Date Presented 04/20/2023

The co-occupational constructs of shared emotionality, shared intentionality, and shared physicality provide an understanding of how co-occupation may be a valuable mechanism for evaluation and intervention.

Primary Author and Speaker: Bryan M. Gee

Additional Authors and Speakers: Nicki L. Aubuchon-Endsley

Contributing Authors: Molly Kegley, Lauren Troy, Brittany Banh

PURPOSE: The goal of this retrospective descriptive cohort study is to explore the frequency and duration of co-occupational constructs (physicality, intentionality & emotionality) (Pickens & Pizur-Barnekow, 2009) among typical caregiver–infant dyads at 6, 12, and 18 months living in a rural and medically underserved area.

DESIGN: Retrospective cohort design.

METHODS: Using a sample of 63 caregiver–infant dyads living in a rural, medically underserved area in the United States were collected through 7-minute recordings when the infants were 6, 12, and 18 months of age. A coding scheme was used to identify the three constructs of co-occupation: shared emotionality, intentionality, and physicality (Gee et al., 2021; Aubuchon-Endsley et al., 2020). Findings: The constructs of co-occupation of the caregiver–infant dyads at six months yielded the following results. The findings for shared physicality had an M = 16.04 (SD = 28.24) seconds (duration) and 6.71 (SD = 4.30)(frequency) bouts of the interaction. The results for shared emotionality generated an M = 8.8 (SD = 9.34) seconds and 7.2 (SD = 4.43) bouts of the interaction. The outcomes for shared intentionality resulted in an M = 23.46 (SD = 50.46) and 6.27 (SD = 3.41) bouts of the interaction. The analysis and reporting for 12 and 18 will be further disseminated as a part of the poster presentation.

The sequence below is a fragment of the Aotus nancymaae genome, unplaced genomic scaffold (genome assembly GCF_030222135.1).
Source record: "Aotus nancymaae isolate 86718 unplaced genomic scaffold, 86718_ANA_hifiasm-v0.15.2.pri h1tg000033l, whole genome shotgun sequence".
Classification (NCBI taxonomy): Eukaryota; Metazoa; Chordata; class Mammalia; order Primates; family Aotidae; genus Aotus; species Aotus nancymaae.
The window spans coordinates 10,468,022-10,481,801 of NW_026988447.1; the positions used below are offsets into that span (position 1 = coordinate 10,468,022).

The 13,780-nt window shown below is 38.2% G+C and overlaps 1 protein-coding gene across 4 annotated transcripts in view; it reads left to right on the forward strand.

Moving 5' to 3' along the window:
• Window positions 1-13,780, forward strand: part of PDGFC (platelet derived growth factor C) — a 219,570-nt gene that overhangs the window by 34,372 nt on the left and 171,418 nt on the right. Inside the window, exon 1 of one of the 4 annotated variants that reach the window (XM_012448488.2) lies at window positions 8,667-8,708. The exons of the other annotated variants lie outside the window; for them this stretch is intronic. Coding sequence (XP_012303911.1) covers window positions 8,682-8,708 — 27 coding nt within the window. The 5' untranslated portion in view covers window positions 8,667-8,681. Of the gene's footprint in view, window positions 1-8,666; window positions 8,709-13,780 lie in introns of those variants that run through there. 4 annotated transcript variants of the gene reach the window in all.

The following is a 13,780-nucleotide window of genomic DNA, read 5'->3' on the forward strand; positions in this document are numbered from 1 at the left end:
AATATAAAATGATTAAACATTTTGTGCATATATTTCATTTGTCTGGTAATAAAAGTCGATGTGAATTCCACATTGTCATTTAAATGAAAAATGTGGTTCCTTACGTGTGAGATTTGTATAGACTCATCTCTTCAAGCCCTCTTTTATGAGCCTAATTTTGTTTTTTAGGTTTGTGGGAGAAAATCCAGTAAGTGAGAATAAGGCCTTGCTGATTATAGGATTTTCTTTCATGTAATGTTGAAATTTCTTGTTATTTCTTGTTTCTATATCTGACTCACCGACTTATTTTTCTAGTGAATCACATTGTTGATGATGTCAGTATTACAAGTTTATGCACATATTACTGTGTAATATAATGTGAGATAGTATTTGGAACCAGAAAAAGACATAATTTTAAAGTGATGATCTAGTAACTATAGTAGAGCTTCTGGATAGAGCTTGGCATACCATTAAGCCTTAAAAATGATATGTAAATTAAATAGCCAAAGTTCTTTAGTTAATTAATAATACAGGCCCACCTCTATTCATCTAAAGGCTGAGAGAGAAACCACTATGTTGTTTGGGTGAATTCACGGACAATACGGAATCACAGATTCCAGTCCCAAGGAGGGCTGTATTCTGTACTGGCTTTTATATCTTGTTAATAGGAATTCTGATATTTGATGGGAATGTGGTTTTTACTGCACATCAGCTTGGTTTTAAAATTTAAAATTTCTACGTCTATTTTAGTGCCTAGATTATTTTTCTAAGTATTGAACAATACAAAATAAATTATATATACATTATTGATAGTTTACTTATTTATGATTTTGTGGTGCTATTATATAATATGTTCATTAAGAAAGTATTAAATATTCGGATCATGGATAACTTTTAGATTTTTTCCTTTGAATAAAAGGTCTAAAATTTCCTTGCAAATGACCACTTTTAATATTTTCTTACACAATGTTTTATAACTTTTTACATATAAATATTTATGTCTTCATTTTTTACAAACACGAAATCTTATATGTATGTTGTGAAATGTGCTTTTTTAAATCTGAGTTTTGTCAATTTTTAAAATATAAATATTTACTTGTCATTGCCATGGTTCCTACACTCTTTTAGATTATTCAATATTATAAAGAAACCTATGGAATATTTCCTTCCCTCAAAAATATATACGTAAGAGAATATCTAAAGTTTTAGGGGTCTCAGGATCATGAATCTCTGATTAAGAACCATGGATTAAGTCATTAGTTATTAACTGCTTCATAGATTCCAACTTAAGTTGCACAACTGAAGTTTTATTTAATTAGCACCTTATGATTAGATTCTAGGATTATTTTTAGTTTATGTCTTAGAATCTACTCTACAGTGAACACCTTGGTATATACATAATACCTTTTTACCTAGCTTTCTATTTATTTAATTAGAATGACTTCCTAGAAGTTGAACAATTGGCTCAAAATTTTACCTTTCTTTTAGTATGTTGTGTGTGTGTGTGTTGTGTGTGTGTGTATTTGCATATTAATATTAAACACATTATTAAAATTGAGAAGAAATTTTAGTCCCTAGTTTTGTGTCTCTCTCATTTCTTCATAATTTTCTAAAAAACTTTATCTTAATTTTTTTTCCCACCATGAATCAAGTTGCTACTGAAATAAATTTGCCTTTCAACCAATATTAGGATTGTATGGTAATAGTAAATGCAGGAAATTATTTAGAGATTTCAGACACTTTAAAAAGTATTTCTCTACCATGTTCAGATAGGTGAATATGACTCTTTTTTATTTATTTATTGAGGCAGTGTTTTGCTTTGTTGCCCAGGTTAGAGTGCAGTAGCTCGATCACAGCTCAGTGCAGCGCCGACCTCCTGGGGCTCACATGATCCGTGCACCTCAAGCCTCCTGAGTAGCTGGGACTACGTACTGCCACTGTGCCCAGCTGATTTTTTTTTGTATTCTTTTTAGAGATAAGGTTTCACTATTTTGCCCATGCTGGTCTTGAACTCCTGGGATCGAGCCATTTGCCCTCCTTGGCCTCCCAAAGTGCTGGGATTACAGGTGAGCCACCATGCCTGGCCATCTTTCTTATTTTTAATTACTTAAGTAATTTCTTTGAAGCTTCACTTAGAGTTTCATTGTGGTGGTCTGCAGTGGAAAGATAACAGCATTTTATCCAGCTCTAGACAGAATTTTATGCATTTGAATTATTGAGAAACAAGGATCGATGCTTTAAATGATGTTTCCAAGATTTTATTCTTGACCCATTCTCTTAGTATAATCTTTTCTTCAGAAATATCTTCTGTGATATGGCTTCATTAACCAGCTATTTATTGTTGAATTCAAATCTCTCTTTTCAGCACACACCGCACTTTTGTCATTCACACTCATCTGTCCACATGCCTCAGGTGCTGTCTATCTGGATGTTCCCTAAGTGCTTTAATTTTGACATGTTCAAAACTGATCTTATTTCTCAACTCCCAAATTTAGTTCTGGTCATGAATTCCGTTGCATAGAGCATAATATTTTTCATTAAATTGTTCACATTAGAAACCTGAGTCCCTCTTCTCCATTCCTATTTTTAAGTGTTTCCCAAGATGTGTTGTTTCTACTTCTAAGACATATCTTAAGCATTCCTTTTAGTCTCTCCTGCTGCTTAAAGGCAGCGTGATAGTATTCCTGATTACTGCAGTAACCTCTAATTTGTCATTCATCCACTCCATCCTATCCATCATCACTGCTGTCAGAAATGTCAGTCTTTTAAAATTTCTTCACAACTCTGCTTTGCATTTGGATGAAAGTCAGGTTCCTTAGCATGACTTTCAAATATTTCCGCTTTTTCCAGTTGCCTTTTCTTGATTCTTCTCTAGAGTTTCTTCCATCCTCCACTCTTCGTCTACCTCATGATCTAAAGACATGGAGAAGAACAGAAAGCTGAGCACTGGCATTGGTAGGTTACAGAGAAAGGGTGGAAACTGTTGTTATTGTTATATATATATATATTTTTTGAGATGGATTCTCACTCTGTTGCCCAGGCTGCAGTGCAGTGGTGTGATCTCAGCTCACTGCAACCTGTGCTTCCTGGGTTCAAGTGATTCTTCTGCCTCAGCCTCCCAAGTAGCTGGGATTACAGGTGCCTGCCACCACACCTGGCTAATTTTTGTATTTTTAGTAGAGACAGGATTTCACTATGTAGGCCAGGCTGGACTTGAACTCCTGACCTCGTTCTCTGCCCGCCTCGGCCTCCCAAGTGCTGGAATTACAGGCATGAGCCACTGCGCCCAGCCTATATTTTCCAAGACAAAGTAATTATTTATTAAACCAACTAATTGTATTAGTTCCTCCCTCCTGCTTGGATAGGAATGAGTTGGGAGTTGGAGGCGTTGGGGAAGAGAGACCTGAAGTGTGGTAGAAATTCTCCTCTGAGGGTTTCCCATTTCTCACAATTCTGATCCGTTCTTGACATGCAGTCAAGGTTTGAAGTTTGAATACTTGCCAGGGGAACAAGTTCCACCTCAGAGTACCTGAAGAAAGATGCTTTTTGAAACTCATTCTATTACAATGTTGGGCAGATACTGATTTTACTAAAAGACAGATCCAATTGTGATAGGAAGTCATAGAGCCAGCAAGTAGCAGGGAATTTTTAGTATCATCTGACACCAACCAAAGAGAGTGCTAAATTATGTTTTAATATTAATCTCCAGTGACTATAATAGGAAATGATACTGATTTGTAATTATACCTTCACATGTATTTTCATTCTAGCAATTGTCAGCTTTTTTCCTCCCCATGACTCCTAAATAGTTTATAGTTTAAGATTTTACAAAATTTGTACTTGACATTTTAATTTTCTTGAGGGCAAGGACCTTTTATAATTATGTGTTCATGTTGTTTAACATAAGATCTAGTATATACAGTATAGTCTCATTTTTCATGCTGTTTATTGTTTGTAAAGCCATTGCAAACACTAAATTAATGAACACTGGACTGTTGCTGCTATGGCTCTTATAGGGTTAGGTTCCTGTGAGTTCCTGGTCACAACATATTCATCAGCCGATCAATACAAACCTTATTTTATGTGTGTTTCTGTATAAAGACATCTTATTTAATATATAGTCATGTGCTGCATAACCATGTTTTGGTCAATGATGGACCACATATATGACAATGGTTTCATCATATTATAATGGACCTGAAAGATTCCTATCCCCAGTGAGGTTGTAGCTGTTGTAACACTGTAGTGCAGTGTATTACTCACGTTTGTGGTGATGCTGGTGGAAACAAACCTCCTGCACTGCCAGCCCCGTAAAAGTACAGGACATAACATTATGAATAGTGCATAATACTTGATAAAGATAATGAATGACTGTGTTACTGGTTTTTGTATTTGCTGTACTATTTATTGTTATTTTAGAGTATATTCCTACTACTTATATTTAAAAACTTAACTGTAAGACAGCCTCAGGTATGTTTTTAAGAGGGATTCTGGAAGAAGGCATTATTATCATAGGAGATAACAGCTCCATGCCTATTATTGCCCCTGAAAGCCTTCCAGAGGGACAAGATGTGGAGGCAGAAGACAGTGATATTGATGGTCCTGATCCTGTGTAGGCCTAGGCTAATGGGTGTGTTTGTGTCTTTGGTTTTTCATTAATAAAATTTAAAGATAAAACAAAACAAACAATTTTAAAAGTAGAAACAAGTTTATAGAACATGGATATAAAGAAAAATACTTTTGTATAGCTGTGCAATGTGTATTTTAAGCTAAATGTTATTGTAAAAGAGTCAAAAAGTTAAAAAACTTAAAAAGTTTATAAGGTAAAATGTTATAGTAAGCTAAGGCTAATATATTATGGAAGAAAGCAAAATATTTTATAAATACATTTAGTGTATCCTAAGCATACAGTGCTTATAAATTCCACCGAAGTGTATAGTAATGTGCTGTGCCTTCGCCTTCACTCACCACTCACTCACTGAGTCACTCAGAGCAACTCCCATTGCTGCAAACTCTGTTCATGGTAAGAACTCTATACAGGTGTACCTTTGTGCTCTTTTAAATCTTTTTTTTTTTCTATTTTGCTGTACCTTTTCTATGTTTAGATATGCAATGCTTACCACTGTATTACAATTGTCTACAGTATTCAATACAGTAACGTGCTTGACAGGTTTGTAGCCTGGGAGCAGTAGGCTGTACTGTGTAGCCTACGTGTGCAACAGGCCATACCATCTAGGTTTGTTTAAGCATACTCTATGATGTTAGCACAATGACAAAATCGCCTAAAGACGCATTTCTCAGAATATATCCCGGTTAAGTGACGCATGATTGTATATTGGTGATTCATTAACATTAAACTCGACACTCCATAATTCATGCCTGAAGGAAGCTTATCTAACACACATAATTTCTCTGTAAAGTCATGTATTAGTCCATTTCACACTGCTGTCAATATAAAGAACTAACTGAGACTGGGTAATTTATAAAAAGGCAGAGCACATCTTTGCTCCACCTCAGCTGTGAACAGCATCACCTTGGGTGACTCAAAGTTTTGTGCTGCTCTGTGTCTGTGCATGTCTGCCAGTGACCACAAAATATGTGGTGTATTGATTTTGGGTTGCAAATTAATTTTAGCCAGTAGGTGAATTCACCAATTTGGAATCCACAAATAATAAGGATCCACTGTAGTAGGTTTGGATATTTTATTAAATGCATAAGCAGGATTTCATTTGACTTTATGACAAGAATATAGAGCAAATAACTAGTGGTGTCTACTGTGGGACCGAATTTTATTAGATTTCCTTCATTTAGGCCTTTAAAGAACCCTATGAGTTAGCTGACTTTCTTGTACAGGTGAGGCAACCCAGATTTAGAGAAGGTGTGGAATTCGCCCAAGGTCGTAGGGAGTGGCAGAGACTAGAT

CONCLUSION: The preliminary findings provide a snapshot of what co-occupational looks like among typical infant/maternal dyads at the infant’s age of 6 months. Further analysis and reporting of co-occupational constructs at 12 and 18 months may provide an understanding of how observable co-occupations may be a valuable mechanism for evaluation and intervention in early childhood among larger samples than previously analyzed (Gee et al., 2021; Aubuchon-Endsley et al., 2020).


Pickens N. D., & Pizur-Barnekow K. (2009). Co-occupation: Extending the dialogue. Journal of Occupational Science, 16(3), 151–156.

Gee, B. M., Troy, L., Aubuchon-Endsley, N., & Ramsdell-Hudock, H. L. (2021). Infant and Maternal Co-Occupational Patterns: A Retrospective Descriptive Cohort Study. Annals of International Occupational Therapy, 4(3), e166–e171.

Aubuchon-Endsley N., Gee B., Devine N., Ramsdell-Hudock H., Swann-Thomsen H., & Brumley M. R. (2020). A cohort study of relations among caregiver-infant co-occupation and reciprocity. OTJR, 40(4), 261–269.